New archaeological findings in the city of Yavne may shed light on the city 2,000 years ago, when it was the center of Jewish life in the region and home to the Sanhedrin.
The discovery saw the first-ever excavation of a building in Yavne dating back to the time of the Sanhedrin.
The Sanhedrin were groups of twenty-three or seventy-one elders who were appointed to sit as a tribunal in every city in the ancient Land of Israel following the destruction of the Second Temple.
The findings of this excavation, initiated by the Israel Antiquities Authority and the Yavne Municipality and Israel Land Authority, indicate that the occupants of this home kept kosher and other Jewish purity laws.
This was evidenced by the presence of "measuring cups," vessels identified with Jews in the late Second Temple era that were used to retain ritual purity.
But another impressive find was found just 70 meters away: A cemetery dating back to the same period. On top of these tombs were over 150 glass phials.
“We encountered dozens of carefully arranged tombs spaced out at set distances, which probably indicates the existence of a ‘burial society’—some official body that was responsible for burial,” Israel Antiquities Authority Yavne excavation directors Pablo Betzer and Dr. Daniel Varga said in a statement.
“There are different types of tombs: some are coffins (sarcophagi), which are made mostly of stone with one lead coffin.”
The excavation directors add that “based on the cemetery’s location, it was probably established outside the boundaries of the city, in accordance with Jewish and Roman law. Were the interred individuals Jews, or pagans? It is too early to say, since there are no ethnic symbols on the coffins. With all due caution, the historical records and archaeological finds raise the possibility that these are the tombs of the city’s Jewish community. If this hypothesis is correct, then at least some of the tombs, perhaps the most elaborate, may belong to the sages of Yavne, contemporaries of Rabban Yohanan ben Zakkai, Rabbi Akiva and Rabban Gamliel.”
But why were the glass phials there?
According to Israel Antiquities Authority glass department head Dr. Yael Gorin-Rosen, the nature of the phials themselves wasn't strange, but their placement was.
“The phials were probably used to keep precious liquids such as fragrant oils. About half of them were locally produced and the other half were imported from Alexandria in Egypt,” she explained.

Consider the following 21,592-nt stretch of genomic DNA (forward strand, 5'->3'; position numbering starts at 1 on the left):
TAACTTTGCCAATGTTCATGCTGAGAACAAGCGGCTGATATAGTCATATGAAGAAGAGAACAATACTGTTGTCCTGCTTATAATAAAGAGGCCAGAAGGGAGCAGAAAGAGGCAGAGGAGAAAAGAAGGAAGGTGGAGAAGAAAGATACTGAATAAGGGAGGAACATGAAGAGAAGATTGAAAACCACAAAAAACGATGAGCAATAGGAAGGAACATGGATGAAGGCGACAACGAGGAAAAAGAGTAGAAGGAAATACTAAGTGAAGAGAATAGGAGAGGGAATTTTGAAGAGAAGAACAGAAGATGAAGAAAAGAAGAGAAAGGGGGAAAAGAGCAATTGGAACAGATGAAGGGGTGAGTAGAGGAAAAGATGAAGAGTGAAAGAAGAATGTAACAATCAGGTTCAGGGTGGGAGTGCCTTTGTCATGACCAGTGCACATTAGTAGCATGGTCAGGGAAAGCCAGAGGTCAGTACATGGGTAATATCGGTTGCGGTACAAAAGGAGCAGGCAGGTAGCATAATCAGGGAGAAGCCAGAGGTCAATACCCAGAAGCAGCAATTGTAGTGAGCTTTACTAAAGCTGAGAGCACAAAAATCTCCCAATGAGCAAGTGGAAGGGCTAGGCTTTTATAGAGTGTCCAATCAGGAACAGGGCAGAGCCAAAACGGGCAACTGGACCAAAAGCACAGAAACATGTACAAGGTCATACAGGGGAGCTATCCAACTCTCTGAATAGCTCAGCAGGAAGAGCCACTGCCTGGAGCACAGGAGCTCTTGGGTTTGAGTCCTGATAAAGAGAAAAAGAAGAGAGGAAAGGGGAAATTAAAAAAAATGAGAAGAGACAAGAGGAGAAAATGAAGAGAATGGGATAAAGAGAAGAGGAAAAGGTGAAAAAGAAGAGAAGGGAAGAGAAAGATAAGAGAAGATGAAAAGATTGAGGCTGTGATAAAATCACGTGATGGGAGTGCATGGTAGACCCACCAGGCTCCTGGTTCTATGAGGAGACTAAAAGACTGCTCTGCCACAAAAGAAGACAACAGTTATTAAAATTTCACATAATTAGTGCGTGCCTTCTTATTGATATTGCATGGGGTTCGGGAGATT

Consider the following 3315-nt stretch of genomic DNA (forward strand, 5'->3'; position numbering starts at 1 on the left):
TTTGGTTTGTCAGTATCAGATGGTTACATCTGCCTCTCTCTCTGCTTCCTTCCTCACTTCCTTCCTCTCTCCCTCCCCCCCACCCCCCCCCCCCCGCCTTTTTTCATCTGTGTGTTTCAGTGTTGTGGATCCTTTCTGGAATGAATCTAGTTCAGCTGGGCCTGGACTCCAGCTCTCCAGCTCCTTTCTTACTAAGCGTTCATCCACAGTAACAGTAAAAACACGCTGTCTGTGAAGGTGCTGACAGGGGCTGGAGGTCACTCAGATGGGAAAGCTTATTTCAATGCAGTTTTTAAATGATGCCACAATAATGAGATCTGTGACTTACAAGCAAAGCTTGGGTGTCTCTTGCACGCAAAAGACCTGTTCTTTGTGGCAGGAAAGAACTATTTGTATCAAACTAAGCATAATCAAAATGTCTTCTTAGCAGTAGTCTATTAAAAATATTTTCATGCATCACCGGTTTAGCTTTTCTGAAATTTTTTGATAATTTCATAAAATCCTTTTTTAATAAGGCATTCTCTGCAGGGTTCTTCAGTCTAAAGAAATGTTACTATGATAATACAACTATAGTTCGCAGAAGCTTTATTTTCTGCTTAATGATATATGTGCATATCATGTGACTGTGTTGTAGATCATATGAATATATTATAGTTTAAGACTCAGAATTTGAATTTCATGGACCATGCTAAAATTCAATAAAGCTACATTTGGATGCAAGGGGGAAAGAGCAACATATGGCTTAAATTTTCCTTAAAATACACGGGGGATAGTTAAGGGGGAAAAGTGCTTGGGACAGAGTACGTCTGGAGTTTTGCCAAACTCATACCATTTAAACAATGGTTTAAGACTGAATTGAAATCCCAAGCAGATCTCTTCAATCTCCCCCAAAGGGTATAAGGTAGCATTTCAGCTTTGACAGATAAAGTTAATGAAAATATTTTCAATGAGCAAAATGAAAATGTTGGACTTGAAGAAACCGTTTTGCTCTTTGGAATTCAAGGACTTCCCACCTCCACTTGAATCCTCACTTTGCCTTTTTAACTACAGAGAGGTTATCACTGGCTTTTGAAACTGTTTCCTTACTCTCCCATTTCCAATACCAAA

“Phials of this type have been recovered in excavations at both Jewish and pagan burial sites from the first to the early third centuries CE. It is a mystery why the phials were placed outside the tombs in Yavne and not inside them, as was usual.”
The city of Yavne has a rich Jewish history, such as being a vital point in the Maccabean Revolt against the Seleucid Empire in the story of Hanukkah.
However, it truly came to prominence after the end of the Second Temple era.
Rabbinic literature tells the story of Rabban Yohanan ben Zakkai, a prominent religious sage who lived in Jerusalem. The Roman army, led by general Vespasian, had the city under siege, and the zealous defenders refused to give an inch.
As the legend goes, ben Zakkai was smuggled out of the city after faking his death and went to the Roman camp. He went to Vespasian's tent, where he predicted that the general would become the emperor - and indeed he would, and was almost immediately told this by a messenger.
Ben Zakkai was offered a wish by Vespasian, short of sparing the Second Temple. His request: "Give me Yavne and its sages."
Since then, Yavne became the center of Jewish life for many long years, up until the Bar Kochva Revolt. Under the leadership of prominent rabbis like ben Zakkai and Rabban Gamliel, Yavne became the place where Judaism itself survived and thrived after the Second Temple was destroyed.
“This is a direct voice from the past, from the period when the Jewish leadership salvaged the remaining fragments from the fall of the Temple, went into exile in Yavne, and set about re-establishing the Jewish people there,” Betzer and Varga said of this discovery.
And this discovery is something you can see for yourself, too.
As part of Israel Heritage Week, being celebrated throughout Hanukkah, the Yavne excavation site will be open to the public, with tours taking visitors around the many finds of the area, including the excavation of the largest known Byzantine era wine-production facility ever found.
Hundreds of other events are being held nationwide at a total of 24 historical sites. Organized by the Israel Antiquities Authority, Nature and Parks Authority, Jerusalem and Heritage Ministry, National Library of Israel, Yad Ben Zvi and the Council for Conservation of Heritage Sites in Israel, these events will be open to tens of thousands of people.
These include workshops, excavations, dramatized tours and fun activities like donut baking.
But for those who would rather stay home, there are a whole host of online activities available as well.
To learn more, visit http://moreshetonline.org.il